397.Nm
398file system use the
399.Xr newfs_hammer 8
400and
401.Xr mount_hammer 8
402commands.
403Note that all
404.Nm
405file systems must have a unique name on a per-machine basis.
5329a464 406.Bd -literal -offset indent
738141e7 407newfs_hammer -L HOME /dev/ad0s1d
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408mount_hammer /dev/ad0s1d /home
409.Ed
410.Pp
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411Similarly, multi volume file systems can be created and mounted by
412specifying additional arguments.
5329a464 413.Bd -literal -offset indent
738141e7 414newfs_hammer -L MULTIHOME /dev/ad0s1d /dev/ad1s1d
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415mount_hammer /dev/ad0s1d /dev/ad1s1d /home
416.Ed
417.Pp
418Once created and mounted,
419.Nm
e0331f4f 420file systems need periodic clean up making snapshots, pruning and reblocking,
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421in order to have access to history and file system not to fill up.
422For this it is recommended to use the
423.Xr hammer 8
aacaa523 424.Cm cleanup
e0331f4f 425metacommand.
738141e7 426.Pp
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427By default,
428.Dx
429is set up to run
aacaa523 430.Nm hammer Cm cleanup
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431nightly via
432.Xr periodic 8 .
5329a464 433.Pp
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434It is also possible to perform these operations individually via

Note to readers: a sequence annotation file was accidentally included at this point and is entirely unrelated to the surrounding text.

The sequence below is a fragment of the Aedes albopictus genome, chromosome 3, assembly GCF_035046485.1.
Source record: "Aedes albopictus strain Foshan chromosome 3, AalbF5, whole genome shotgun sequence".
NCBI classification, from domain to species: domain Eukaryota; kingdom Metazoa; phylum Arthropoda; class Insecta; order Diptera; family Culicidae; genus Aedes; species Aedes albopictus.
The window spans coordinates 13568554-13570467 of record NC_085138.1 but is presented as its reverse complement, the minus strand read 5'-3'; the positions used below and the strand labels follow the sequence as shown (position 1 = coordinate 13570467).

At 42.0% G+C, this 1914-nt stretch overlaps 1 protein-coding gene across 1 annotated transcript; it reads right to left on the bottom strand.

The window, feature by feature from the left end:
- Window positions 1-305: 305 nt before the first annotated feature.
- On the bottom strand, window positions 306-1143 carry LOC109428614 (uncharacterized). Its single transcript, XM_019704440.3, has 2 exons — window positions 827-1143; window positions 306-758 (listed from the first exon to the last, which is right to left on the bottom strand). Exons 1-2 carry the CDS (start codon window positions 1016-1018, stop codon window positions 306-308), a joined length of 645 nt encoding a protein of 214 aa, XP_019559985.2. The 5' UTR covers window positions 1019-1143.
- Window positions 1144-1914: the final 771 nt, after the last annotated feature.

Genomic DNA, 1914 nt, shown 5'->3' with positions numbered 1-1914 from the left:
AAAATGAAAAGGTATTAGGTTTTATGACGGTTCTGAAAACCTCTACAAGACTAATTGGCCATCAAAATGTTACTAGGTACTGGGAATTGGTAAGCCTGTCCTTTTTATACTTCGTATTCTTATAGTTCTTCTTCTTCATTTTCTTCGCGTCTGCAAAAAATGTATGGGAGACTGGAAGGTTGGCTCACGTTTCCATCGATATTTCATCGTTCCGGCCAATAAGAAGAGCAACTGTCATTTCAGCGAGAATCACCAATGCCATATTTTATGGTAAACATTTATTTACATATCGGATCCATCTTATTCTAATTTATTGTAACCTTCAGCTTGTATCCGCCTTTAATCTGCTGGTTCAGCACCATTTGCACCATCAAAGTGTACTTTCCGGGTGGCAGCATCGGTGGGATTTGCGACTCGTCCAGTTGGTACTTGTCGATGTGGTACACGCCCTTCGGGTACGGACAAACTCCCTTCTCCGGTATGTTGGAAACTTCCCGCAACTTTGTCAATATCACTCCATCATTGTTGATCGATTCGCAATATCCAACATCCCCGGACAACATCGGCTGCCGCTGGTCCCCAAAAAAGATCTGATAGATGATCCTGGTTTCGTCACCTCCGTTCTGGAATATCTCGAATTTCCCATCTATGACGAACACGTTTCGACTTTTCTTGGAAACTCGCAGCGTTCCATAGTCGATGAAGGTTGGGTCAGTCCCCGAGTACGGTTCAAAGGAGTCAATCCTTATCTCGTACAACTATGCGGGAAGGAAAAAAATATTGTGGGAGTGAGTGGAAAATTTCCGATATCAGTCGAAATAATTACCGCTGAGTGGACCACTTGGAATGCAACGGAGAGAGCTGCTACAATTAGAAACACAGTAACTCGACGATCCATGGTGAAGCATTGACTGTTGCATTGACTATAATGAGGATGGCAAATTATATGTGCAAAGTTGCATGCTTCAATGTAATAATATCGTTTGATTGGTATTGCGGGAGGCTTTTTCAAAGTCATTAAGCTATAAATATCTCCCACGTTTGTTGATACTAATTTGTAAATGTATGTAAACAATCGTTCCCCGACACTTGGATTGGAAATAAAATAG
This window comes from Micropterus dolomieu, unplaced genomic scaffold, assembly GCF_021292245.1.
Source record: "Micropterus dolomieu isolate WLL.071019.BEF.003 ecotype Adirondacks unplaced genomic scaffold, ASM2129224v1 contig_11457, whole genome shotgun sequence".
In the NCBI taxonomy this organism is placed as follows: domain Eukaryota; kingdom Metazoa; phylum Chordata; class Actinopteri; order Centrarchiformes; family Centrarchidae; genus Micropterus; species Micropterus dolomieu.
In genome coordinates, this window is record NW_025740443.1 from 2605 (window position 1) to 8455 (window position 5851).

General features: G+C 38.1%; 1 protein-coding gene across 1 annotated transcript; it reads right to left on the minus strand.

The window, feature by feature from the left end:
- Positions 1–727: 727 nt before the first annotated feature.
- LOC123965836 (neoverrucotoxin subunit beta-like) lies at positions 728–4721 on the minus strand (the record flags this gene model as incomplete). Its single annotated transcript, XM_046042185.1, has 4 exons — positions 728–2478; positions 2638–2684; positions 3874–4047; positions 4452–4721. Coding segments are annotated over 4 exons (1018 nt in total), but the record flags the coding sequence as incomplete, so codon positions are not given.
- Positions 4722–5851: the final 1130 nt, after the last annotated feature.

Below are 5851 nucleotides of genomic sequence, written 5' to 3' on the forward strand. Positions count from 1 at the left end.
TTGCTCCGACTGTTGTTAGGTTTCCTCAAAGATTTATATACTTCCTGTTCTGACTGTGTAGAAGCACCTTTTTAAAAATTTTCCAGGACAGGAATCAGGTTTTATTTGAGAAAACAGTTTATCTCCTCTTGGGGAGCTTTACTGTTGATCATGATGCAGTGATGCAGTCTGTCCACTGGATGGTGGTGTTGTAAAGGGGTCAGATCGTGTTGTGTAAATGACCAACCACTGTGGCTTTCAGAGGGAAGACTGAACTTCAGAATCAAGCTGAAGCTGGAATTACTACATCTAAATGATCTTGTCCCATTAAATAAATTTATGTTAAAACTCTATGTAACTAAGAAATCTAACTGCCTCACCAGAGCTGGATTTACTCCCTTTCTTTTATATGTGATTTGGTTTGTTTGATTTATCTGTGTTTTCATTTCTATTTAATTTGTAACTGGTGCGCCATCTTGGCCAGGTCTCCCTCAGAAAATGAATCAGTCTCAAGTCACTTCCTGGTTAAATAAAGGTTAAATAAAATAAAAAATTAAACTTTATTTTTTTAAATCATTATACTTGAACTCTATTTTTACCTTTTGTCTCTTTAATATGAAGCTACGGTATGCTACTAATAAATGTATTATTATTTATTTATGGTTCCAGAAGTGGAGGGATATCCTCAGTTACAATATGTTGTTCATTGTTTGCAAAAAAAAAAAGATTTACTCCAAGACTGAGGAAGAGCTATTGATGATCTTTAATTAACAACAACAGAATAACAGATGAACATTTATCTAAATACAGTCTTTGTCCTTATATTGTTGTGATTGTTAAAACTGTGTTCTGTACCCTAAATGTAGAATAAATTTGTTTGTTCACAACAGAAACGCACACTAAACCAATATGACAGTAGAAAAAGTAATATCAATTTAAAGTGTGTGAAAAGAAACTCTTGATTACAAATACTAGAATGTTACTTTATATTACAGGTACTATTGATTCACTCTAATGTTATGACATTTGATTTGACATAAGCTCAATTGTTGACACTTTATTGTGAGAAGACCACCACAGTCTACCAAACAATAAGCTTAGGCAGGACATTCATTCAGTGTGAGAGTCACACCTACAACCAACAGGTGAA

435.Xr crontab 5 .
5329a464 436For example, to reblock the
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437.Pa /home
438file system every night at 2:15 for up to 5 minutes:
5329a464 439.Bd -literal -offset indent
738141e7 44015 2 * * * hammer -c /var/run/HOME.reblock -t 300 reblock /home \e
5329a464 441 >/dev/null 2>&1
ab3617ee 442.Ed
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443.Ss Snapshots
444The
445.Xr hammer 8
446utility's
aacaa523 447.Cm snapshot
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448command provides several ways of taking snapshots.
449They all assume a directory where snapshots are kept.
5329a464 450.Bd -literal -offset indent
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451mkdir /snaps
452hammer snapshot /home /snaps/snap1
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453(...after some changes in /home...)
454hammer snapshot /home /snaps/snap2
455.Ed
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456.Pp
457The softlinks in
458.Pa /snaps
459point to the state of the
460.Pa /home
461directory at the time each snapshot was taken, and could now be used to copy